LANCASTER – Temperatures will climb above normal as a heat wave grips the region, creating “elevated fire danger” and serious health risks for such vulnerable residents as children and the elderly.
The temperature climb that began Wednesday will continue Thursday, Friday and through the weekend, with the “hottest conditions” expected Saturday and Sunday, when temperatures will be between 5 and 10 degrees above normal, said a National Weather Service statement.
“During this time, maximum temperatures for… the valleys and the desert will be 100-107 degrees,” the statement said.
Thursday’s highs were expected to be in the low 100s in the Antelope Valley.
“The hot conditions will result in an increased risk of heat-related illnesses, especially for the homeless, elderly, infants, outdoor workers and those participating in outdoor activities. The extended period of hot and dry conditions will also bring elevated fire danger,” said the NWS statement.
But no immediate red flag warnings were expected, given the absence of strong winds and exceedingly low humidity, forecasters said.
Humidity was a healthy 55 percent in Burbank after midnight though likely to fall to between 10 and 20 percent in the region during the day Thursday, NWS meteorologist Dave Bruno said in a telephone interview from his monitoring station in Oxnard.
And no strong winds were immediately expected, except in the Antelope Valley, the Antelope Valley (14) Freeway corridor, and Santa Barbara county, he said.
The heat wave, resulting from high pressure over the region, will show signs of retreat on Monday, but “temperatures will remain above normal in most places,” followed by more cooling on Tuesday, the NWS statement said.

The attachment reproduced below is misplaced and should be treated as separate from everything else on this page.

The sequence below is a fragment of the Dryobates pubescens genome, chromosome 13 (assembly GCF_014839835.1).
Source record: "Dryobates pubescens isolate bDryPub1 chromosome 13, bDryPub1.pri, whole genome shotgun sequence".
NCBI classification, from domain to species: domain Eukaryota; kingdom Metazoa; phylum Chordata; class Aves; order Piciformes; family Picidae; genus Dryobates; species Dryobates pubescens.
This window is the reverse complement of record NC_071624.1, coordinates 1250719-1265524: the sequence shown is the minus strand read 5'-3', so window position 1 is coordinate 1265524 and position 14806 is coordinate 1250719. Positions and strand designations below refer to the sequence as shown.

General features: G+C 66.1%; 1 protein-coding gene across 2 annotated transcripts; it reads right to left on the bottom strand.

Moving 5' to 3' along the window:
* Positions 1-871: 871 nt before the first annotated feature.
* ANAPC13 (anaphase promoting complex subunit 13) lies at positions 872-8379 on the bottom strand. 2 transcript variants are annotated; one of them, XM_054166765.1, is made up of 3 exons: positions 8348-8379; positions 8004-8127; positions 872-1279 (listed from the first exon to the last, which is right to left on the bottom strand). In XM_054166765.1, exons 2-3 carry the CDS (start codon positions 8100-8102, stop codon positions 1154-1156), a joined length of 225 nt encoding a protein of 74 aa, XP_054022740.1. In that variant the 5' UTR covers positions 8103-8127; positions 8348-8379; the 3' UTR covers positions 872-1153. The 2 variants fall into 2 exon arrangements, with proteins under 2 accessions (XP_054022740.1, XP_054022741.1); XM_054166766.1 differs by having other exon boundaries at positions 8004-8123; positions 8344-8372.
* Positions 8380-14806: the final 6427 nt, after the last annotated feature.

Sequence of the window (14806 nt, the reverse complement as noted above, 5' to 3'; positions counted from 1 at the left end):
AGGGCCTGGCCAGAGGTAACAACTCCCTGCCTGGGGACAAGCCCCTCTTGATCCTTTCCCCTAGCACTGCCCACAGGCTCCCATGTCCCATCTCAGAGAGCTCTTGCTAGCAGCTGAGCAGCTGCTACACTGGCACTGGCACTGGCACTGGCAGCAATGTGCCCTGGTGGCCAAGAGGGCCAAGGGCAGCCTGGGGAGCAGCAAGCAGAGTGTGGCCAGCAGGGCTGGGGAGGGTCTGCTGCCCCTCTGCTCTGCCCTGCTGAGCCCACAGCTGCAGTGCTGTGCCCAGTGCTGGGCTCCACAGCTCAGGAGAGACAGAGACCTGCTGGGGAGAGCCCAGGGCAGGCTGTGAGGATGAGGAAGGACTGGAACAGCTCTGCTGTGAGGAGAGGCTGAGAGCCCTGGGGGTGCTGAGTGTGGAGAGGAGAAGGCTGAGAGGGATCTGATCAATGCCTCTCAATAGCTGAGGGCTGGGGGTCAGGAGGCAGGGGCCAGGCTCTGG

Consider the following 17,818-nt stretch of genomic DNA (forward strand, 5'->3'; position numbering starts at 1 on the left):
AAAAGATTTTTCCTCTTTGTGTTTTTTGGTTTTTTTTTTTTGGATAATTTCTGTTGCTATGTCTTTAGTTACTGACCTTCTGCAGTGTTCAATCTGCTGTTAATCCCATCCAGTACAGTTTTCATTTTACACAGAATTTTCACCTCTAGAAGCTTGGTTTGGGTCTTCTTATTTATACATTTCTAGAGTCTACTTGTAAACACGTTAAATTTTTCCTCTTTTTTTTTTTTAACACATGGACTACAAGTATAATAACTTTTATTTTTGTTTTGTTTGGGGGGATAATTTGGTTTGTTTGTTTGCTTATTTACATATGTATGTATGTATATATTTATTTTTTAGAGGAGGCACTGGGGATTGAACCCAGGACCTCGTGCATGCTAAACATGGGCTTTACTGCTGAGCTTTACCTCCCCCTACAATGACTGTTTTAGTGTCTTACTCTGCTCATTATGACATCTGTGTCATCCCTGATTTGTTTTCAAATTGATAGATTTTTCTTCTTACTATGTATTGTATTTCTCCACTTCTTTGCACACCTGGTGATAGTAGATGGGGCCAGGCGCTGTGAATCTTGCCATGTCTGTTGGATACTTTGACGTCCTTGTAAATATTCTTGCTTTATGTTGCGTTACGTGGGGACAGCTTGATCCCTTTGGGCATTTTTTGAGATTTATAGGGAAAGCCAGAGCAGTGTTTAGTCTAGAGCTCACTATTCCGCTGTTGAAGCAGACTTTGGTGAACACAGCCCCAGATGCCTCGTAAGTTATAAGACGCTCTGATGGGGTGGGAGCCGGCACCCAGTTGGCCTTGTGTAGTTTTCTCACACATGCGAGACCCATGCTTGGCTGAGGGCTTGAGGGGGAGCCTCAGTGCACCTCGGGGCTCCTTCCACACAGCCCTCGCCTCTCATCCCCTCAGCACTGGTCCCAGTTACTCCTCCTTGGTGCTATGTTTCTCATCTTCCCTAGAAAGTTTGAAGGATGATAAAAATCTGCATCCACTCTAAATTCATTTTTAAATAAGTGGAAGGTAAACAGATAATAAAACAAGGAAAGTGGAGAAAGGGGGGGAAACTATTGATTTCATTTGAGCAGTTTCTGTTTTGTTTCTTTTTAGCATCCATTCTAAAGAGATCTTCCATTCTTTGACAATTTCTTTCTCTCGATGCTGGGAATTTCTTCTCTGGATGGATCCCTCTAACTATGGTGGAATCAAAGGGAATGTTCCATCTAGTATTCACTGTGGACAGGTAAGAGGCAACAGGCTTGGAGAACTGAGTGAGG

In the meantime, local residents should take steps to protect themselves from the potentially harmful conditions, urged the NWS, stressing that children, the elderly and pets should never be left in parked vehicles in the heat. A graphic on an NWS website indicated that if the outside temperature is 80 degrees Fahrenheit, it can climb to 99 inside a parked vehicle within 10 minutes.
The NWS issued these recommendations:
- Drink plenty of water.
- Wear light-colored and lightweight clothing.
- Stay out of the midday sun.
- Provide shade and water for livestock and pets.
- Check on neighbors and the elderly.
The recommendation to check on people who could be vulnerable appeared particularly pressing, given the tragedy in France in 2003, when a heat wave killed more than 14,800 people, mostly the elderly, many with relatives away on vacation.
The Los Angeles County Department of Public Health declared a heat alert for the San Fernando and eastern San Gabriel valleys.
“When temperatures are high, even a few hours of exertion may cause severe dehydration, heat cramps, heat exhaustion and heat stroke,” said Dr. Jeffrey Gunzenhauser, the county’s interim health officer. “Others who are frail or have chronic health conditions may develop serious health problems leading to death if they are exposed to high temperatures over several days.”
County officials also urged people with no access to air conditioners to take advantage of cooling centers to escape the heat. A list of cooling centers is available online at www.publichealth.lacounty.gov.
Utilities, meanwhile, urged residents to conserve energy. Officials at the Los Angeles Department of Water and Power said customers should especially try to cut back on power use between the hours of 11 a.m. and 6 p.m.
“During times of extreme heat, we strongly encourage customers to conserve energy wherever possible as long as it does not jeopardize anyone’s own health or safety or the health and safety of their pets,” DWP General Manager Marcie Edwards said.
DWP officials said they expect power demand to be about 5,200 megawatts in the city of Los Angeles today, compared to the usual summer average of 4,700 megawatts.
To help conserve energy, DWP officials recommended:
- Adjusting thermostats to 78 degrees.
- Limiting the use of appliances such as washing machines and dishwashers during peak hours.
- Closing drapes and blinds.
- Turning off lights in rooms not being used.
- Unplugging devices that can use energy even when they’re not being used, such as cell phone chargers, DVD players and microwave ovens.
- Ventilating homes by opening windows and doors to allow cooler air to circulate.
The NWS forecast sunny skies Thursday and highs of 100 in Palmdale and 101 in Lancaster. Similar temperatures are expected Friday.